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What can the church to do help mentor the lost men in our society, the boys who grow up looking for a role model?

The only way to foster genuine mentoring relationships is to build a church that's truly intergenerational. Believers need to get out of the habit of segregating themselves according to age groups. Younger men need older men who can come alongside them, walk with them through the tough spots of life, and show them what it means to be a man who really trusts God for all his needs and who puts other people's concerns and interests ahead of his own.

To put it another way, men need to be nurtured within the context of community. The church, as Christ's Body, is uniquely equipped to meet this need. But we have to remember that it won't happen automatically. If we're going to build men up in the image of Christ, we're going to have to be intentional about creating thriving men's ministries in our local congregations.

As you survey the state of manhood and fatherhood in our society, what distresses you and what gives you hope?

I'd say that, on the whole, men today have a much fuzzier concept of who they are and what they're supposed to be doing than did their fathers and grandfathers. The feminist movement has done a great job of opening up all kinds of new doors and opportunities for women, but in the process, one of its unfortunate side-effects has been to rob men of their purpose as provider and protector. Somehow, guys today need to rediscover and reclaim that aspect of their identity.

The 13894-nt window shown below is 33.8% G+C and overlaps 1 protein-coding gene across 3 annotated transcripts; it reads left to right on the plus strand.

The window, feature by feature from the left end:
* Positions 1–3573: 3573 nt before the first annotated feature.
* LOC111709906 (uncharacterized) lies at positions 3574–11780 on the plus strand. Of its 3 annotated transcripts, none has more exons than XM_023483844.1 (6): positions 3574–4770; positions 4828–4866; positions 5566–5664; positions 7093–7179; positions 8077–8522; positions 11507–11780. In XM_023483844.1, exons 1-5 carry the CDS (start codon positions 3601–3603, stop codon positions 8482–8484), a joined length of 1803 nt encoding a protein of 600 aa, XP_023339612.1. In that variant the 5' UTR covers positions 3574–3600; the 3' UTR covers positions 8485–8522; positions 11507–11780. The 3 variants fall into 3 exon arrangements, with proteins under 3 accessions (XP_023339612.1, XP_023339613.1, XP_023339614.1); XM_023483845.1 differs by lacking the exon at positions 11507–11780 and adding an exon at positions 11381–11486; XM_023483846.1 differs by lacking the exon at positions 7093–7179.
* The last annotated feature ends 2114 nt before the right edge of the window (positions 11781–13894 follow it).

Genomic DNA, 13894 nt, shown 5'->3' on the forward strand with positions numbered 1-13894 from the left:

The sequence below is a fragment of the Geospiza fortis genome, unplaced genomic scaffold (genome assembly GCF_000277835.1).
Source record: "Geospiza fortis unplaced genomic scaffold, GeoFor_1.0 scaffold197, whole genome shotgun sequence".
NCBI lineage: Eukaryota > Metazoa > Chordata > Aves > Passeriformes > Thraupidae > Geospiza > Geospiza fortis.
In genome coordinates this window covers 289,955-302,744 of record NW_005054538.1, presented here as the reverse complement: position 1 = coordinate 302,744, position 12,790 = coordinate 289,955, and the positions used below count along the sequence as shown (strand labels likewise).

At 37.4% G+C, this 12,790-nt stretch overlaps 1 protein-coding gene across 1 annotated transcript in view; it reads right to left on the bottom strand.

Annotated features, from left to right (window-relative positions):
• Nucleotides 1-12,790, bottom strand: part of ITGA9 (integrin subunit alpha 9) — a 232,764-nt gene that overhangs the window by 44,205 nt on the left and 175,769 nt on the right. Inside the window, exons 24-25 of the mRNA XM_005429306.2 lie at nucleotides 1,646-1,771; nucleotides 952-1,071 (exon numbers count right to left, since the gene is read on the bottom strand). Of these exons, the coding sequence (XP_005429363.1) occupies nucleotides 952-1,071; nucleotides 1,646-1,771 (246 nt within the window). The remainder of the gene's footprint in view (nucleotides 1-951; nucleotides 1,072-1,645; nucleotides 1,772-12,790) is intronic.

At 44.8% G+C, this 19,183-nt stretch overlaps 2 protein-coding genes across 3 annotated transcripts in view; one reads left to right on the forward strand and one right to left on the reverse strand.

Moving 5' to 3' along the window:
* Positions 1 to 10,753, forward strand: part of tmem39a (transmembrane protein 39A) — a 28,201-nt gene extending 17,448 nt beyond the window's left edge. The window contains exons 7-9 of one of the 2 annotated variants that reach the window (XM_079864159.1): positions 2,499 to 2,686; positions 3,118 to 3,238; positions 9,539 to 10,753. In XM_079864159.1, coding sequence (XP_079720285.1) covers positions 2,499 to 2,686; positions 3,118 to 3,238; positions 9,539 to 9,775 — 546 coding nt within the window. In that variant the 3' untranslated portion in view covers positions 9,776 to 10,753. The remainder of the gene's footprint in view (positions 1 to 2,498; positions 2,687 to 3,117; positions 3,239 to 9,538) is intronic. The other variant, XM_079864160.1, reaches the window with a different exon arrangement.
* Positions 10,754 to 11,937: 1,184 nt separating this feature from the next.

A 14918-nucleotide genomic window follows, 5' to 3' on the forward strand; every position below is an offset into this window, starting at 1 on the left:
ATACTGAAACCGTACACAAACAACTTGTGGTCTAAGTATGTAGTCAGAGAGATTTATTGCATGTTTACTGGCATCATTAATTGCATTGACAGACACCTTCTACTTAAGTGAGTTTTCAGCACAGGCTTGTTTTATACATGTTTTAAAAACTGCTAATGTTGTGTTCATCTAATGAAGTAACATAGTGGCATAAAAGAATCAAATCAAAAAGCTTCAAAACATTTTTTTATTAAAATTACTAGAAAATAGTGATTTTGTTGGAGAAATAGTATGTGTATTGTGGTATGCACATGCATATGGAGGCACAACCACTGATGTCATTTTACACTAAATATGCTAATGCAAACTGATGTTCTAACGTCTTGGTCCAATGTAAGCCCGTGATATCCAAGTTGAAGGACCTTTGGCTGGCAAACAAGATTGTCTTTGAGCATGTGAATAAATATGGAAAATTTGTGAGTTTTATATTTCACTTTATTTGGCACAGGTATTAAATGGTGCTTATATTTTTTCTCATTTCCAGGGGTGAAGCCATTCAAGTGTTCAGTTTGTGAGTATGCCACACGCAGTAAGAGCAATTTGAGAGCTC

On the other hand, I see signs that many young dads are stepping up to the plate and playing a much more active role in their children's lives than was often the case in past generations. Brad Wilcox, Director of the National Marriage Project, recently reported that fathers have almost doubled the average amount of time they spend with their children each week, from 4.2 hours in 1995 to 7.3 hours in 2011. That's good news.

What encouragement can you give to fathers who have come from broken families and feel ill-equipped to raise families of their own?

I'd encourage them to believe that, with God's help, he can rise above his origins and his present situation. I'm not necessarily saying that this will be an easy process. I also think it's important to remember that none of us will ever be perfect in this life. Nevertheless, new life in Christ is not just a fantasy. It's something we lay hold of by faith.

New growth, new horizons, and new ways of thinking and behaving are all part of God's plan for those who turn their hearts over to him and trust him to lead the way. You just have to find the gumption to say, "The past is the past and the old patterns stop here. By the grace of God I'm going to take a different path!"

How would you advise pastors, church leaders, business leaders, community leaders, and politicians to help shape the next generation of young men?

This is an art, not a science. Every man is different, and re-creation in the image of Christ is a unique process for each individual. But on the whole, I'd say that men at the beginning of the 21st century desperately need three things: people to love and be loved by, a place to belong, and meaningful work to do. The church, the community, business, industry, and the corporate world can all contribute something toward the meeting of these needs. But the place where it all begins—the most important piece of the puzzle—is the family.

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